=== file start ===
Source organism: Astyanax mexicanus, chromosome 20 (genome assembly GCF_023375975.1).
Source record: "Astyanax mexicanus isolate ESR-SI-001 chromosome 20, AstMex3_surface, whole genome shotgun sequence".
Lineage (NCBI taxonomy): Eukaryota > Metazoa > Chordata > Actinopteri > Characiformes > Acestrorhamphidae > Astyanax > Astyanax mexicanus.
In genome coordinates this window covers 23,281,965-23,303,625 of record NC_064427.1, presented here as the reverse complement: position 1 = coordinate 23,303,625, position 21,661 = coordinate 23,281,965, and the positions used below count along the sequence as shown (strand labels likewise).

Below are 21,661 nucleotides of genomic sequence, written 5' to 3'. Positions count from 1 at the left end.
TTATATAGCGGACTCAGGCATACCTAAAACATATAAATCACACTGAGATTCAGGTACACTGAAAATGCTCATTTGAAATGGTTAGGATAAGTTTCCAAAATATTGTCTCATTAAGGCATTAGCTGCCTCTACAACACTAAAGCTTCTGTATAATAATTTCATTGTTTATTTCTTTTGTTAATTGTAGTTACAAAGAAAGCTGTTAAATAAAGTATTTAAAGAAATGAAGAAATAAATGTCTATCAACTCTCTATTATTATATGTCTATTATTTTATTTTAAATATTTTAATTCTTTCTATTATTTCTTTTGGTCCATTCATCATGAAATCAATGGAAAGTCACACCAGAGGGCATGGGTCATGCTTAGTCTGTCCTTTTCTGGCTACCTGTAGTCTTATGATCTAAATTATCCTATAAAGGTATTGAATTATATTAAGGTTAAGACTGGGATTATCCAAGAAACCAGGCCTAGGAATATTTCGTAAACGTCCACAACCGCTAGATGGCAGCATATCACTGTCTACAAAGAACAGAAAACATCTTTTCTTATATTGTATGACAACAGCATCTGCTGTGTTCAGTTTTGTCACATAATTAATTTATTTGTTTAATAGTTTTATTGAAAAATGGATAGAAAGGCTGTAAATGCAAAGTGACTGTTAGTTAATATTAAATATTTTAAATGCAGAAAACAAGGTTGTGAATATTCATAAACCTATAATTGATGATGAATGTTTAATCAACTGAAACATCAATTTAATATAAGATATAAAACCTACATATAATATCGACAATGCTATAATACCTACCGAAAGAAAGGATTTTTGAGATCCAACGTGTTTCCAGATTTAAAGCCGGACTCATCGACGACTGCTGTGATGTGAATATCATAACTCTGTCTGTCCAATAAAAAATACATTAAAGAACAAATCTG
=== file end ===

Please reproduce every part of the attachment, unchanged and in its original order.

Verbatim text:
Source organism: Astyanax mexicanus, chromosome 20 (genome assembly GCF_023375975.1).
Source record: "Astyanax mexicanus isolate ESR-SI-001 chromosome 20, AstMex3_surface, whole genome shotgun sequence".
Lineage (NCBI taxonomy): Eukaryota > Metazoa > Chordata > Actinopteri > Characiformes > Acestrorhamphidae > Astyanax > Astyanax mexicanus.
In genome coordinates this window covers 23,281,965-23,303,625 of record NC_064427.1, presented here as the reverse complement: position 1 = coordinate 23,303,625, position 21,661 = coordinate 23,281,965, and the positions used below count along the sequence as shown (strand labels likewise).

Below are 21,661 nucleotides of genomic sequence, written 5' to 3'. Positions count from 1 at the left end.
TTATATAGCGGACTCAGGCATACCTAAAACATATAAATCACACTGAGATTCAGGTACACTGAAAATGCTCATTTGAAATGGTTAGGATAAGTTTCCAAAATATTGTCTCATTAAGGCATTAGCTGCCTCTACAACACTAAAGCTTCTGTATAATAATTTCATTGTTTATTTCTTTTGTTAATTGTAGTTACAAAGAAAGCTGTTAAATAAAGTATTTAAAGAAATGAAGAAATAAATGTCTATCAACTCTCTATTATTATATGTCTATTATTTTATTTTAAATATTTTAATTCTTTCTATTATTTCTTTTGGTCCATTCATCATGAAATCAATGGAAAGTCACACCAGAGGGCATGGGTCATGCTTAGTCTGTCCTTTTCTGGCTACCTGTAGTCTTATGATCTAAATTATCCTATAAAGGTATTGAATTATATTAAGGTTAAGACTGGGATTATCCAAGAAACCAGGCCTAGGAATATTTCGTAAACGTCCACAACCGCTAGATGGCAGCATATCACTGTCTACAAAGAACAGAAAACATCTTTTCTTATATTGTATGACAACAGCATCTGCTGTGTTCAGTTTTGTCACATAATTAATTTATTTGTTTAATAGTTTTATTGAAAAATGGATAGAAAGGCTGTAAATGCAAAGTGACTGTTAGTTAATATTAAATATTTTAAATGCAGAAAACAAGGTTGTGAATATTCATAAACCTATAATTGATGATGAATGTTTAATCAACTGAAACATCAATTTAATATAAGATATAAAACCTACATATAATATCGACAATGCTATAATACCTACCGAAAGAAAGGATTTTTGAGATCCAACGTGTTTCCAGATTTAAAGCCGGACTCATCGACGACTGCTGTGATGTGAATATCATAACTCTGTCTGTCCAATAAAAAATACATTAAAGAACAAATCTG